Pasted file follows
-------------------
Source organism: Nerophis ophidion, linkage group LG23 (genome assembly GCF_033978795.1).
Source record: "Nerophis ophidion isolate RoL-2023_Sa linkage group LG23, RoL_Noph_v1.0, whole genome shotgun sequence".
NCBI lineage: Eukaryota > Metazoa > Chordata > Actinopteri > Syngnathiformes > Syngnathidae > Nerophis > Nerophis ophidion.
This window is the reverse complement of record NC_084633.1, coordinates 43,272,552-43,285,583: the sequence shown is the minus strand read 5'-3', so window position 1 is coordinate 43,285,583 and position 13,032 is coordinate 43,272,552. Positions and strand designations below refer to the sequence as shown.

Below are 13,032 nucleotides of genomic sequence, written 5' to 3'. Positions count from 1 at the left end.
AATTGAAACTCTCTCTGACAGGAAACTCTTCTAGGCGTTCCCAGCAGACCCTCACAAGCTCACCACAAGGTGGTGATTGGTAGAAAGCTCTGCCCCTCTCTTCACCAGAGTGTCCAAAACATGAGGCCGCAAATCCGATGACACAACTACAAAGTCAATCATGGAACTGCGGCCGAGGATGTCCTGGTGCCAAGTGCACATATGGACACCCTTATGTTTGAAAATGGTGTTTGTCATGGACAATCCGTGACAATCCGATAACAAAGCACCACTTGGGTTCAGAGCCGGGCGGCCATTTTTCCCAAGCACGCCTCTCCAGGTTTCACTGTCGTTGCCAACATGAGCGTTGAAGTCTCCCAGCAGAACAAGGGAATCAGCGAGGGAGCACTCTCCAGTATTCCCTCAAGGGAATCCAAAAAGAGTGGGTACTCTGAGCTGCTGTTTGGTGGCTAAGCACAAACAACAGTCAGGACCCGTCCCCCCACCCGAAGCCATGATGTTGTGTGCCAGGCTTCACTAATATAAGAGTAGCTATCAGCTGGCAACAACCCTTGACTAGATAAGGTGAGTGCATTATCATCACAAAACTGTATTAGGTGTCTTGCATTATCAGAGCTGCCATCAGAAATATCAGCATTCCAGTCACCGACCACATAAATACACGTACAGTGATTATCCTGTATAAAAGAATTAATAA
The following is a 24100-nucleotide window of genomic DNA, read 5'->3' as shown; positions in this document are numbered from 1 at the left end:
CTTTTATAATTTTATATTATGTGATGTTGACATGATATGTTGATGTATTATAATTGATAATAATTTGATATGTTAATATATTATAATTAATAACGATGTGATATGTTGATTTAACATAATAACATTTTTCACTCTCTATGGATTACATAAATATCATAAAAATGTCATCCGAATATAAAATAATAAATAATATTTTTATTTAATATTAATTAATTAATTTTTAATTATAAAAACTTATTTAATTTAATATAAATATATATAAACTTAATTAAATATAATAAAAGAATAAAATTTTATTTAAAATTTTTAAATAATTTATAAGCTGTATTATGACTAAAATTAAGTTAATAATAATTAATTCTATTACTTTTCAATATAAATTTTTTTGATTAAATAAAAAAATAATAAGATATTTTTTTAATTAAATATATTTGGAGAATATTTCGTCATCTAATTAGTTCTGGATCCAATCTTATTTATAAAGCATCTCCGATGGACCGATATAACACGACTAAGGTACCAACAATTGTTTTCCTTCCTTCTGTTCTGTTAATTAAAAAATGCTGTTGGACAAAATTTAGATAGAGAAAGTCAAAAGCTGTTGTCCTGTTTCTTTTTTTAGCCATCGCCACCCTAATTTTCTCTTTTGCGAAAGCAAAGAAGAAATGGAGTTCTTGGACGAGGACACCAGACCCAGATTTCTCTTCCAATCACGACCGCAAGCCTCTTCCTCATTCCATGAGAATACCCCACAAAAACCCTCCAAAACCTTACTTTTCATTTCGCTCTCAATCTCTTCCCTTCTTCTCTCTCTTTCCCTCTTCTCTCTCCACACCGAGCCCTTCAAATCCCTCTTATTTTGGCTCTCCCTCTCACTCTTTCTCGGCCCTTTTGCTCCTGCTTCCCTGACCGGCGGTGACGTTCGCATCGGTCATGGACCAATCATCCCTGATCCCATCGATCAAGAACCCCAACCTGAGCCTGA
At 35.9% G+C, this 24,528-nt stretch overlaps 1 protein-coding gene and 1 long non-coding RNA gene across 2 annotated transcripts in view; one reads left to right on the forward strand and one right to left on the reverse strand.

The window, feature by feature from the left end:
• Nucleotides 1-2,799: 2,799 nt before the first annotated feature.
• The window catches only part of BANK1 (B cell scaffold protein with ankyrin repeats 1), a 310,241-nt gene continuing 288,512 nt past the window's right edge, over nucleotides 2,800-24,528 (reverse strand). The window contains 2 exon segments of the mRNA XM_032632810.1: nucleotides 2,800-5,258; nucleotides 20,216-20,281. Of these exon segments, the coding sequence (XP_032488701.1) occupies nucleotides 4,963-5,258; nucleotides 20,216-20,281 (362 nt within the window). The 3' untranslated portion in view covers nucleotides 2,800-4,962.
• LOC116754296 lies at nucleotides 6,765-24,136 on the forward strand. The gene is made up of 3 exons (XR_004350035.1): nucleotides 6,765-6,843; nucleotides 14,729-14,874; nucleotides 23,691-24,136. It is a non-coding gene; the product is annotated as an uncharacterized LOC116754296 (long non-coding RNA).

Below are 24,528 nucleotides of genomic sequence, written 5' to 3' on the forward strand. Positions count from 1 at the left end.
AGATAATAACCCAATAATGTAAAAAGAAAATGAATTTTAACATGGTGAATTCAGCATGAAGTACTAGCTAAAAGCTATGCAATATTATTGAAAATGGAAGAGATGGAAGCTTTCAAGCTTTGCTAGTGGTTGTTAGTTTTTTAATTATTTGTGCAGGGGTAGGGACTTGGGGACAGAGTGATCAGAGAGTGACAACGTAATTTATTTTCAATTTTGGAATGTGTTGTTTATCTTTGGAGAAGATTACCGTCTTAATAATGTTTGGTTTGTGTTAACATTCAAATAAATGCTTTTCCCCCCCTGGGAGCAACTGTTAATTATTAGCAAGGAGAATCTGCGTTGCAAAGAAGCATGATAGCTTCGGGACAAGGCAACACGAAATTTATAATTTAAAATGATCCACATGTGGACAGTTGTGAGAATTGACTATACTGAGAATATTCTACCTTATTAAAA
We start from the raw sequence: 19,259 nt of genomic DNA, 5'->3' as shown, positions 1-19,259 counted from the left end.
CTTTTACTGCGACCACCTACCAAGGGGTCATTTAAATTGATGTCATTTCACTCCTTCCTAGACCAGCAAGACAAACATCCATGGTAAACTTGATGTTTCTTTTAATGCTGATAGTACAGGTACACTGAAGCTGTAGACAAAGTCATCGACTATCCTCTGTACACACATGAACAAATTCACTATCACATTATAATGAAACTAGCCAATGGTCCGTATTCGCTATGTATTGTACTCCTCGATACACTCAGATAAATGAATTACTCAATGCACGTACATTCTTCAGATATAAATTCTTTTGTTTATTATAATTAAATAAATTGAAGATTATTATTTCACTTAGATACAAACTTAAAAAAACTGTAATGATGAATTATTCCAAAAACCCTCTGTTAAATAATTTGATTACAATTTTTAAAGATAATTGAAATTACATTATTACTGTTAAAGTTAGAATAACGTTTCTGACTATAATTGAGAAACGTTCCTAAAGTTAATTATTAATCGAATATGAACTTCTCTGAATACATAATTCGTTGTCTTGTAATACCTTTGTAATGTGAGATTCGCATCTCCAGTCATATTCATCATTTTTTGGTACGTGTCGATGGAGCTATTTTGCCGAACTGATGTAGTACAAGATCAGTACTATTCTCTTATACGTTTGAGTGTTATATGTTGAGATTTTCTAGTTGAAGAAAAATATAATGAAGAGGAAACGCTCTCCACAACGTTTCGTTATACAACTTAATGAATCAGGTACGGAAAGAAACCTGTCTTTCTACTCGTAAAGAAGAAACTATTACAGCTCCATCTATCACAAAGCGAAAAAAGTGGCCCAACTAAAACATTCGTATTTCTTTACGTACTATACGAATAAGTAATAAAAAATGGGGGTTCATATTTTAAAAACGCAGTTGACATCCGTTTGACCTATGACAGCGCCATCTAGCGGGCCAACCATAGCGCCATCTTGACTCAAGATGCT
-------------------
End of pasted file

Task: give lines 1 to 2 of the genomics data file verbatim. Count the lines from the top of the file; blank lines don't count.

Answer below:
Source organism: Nerophis ophidion, linkage group LG23 (genome assembly GCF_033978795.1).
Source record: "Nerophis ophidion isolate RoL-2023_Sa linkage group LG23, RoL_Noph_v1.0, whole genome shotgun sequence".